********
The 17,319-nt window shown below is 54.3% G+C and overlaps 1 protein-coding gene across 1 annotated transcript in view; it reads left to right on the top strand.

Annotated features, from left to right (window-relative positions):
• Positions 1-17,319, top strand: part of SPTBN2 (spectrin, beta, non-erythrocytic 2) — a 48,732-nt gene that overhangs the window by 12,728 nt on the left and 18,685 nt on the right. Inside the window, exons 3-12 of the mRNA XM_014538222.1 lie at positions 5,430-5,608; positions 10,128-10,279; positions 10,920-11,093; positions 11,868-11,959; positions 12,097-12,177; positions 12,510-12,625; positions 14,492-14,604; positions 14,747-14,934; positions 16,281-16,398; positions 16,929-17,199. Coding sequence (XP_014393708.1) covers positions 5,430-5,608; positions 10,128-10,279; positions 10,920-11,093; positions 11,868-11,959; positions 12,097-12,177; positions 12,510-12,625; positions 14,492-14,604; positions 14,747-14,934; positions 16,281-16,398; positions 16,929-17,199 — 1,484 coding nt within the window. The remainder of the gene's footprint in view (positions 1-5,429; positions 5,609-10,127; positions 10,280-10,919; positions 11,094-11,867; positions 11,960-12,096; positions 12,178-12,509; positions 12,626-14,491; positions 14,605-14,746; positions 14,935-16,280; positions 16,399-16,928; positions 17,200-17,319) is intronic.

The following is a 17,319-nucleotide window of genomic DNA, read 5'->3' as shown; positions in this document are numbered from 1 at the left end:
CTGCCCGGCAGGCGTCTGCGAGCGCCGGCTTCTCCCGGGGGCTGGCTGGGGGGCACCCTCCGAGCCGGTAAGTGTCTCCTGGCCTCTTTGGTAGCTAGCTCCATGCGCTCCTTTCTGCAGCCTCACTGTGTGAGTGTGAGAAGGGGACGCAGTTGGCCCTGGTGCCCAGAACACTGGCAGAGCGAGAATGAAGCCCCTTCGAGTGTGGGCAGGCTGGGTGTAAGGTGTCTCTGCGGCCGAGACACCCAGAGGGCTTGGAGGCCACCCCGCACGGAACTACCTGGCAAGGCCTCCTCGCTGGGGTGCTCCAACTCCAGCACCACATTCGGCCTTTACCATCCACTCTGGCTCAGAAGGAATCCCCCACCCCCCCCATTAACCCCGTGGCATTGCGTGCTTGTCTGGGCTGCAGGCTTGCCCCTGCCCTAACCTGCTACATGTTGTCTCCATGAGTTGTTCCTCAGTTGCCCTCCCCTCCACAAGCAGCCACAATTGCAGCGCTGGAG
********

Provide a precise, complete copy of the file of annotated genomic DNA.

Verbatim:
The 17,319-nt window shown below is 54.3% G+C and overlaps 1 protein-coding gene across 1 annotated transcript in view; it reads left to right on the top strand.

Annotated features, from left to right (window-relative positions):
• Positions 1-17,319, top strand: part of SPTBN2 (spectrin, beta, non-erythrocytic 2) — a 48,732-nt gene that overhangs the window by 12,728 nt on the left and 18,685 nt on the right. Inside the window, exons 3-12 of the mRNA XM_014538222.1 lie at positions 5,430-5,608; positions 10,128-10,279; positions 10,920-11,093; positions 11,868-11,959; positions 12,097-12,177; positions 12,510-12,625; positions 14,492-14,604; positions 14,747-14,934; positions 16,281-16,398; positions 16,929-17,199. Coding sequence (XP_014393708.1) covers positions 5,430-5,608; positions 10,128-10,279; positions 10,920-11,093; positions 11,868-11,959; positions 12,097-12,177; positions 12,510-12,625; positions 14,492-14,604; positions 14,747-14,934; positions 16,281-16,398; positions 16,929-17,199 — 1,484 coding nt within the window. The remainder of the gene's footprint in view (positions 1-5,429; positions 5,609-10,127; positions 10,280-10,919; positions 11,094-11,867; positions 11,960-12,096; positions 12,178-12,509; positions 12,626-14,491; positions 14,605-14,746; positions 14,935-16,280; positions 16,399-16,928; positions 17,200-17,319) is intronic.

The following is a 17,319-nucleotide window of genomic DNA, read 5'->3' as shown; positions in this document are numbered from 1 at the left end:
CTGCCCGGCAGGCGTCTGCGAGCGCCGGCTTCTCCCGGGGGCTGGCTGGGGGGCACCCTCCGAGCCGGTAAGTGTCTCCTGGCCTCTTTGGTAGCTAGCTCCATGCGCTCCTTTCTGCAGCCTCACTGTGTGAGTGTGAGAAGGGGACGCAGTTGGCCCTGGTGCCCAGAACACTGGCAGAGCGAGAATGAAGCCCCTTCGAGTGTGGGCAGGCTGGGTGTAAGGTGTCTCTGCGGCCGAGACACCCAGAGGGCTTGGAGGCCACCCCGCACGGAACTACCTGGCAAGGCCTCCTCGCTGGGGTGCTCCAACTCCAGCACCACATTCGGCCTTTACCATCCACTCTGGCTCAGAAGGAATCCCCCACCCCCCCCATTAACCCCGTGGCATTGCGTGCTTGTCTGGGCTGCAGGCTTGCCCCTGCCCTAACCTGCTACATGTTGTCTCCATGAGTTGTTCCTCAGTTGCCCTCCCCTCCACAAGCAGCCACAATTGCAGCGCTGGAG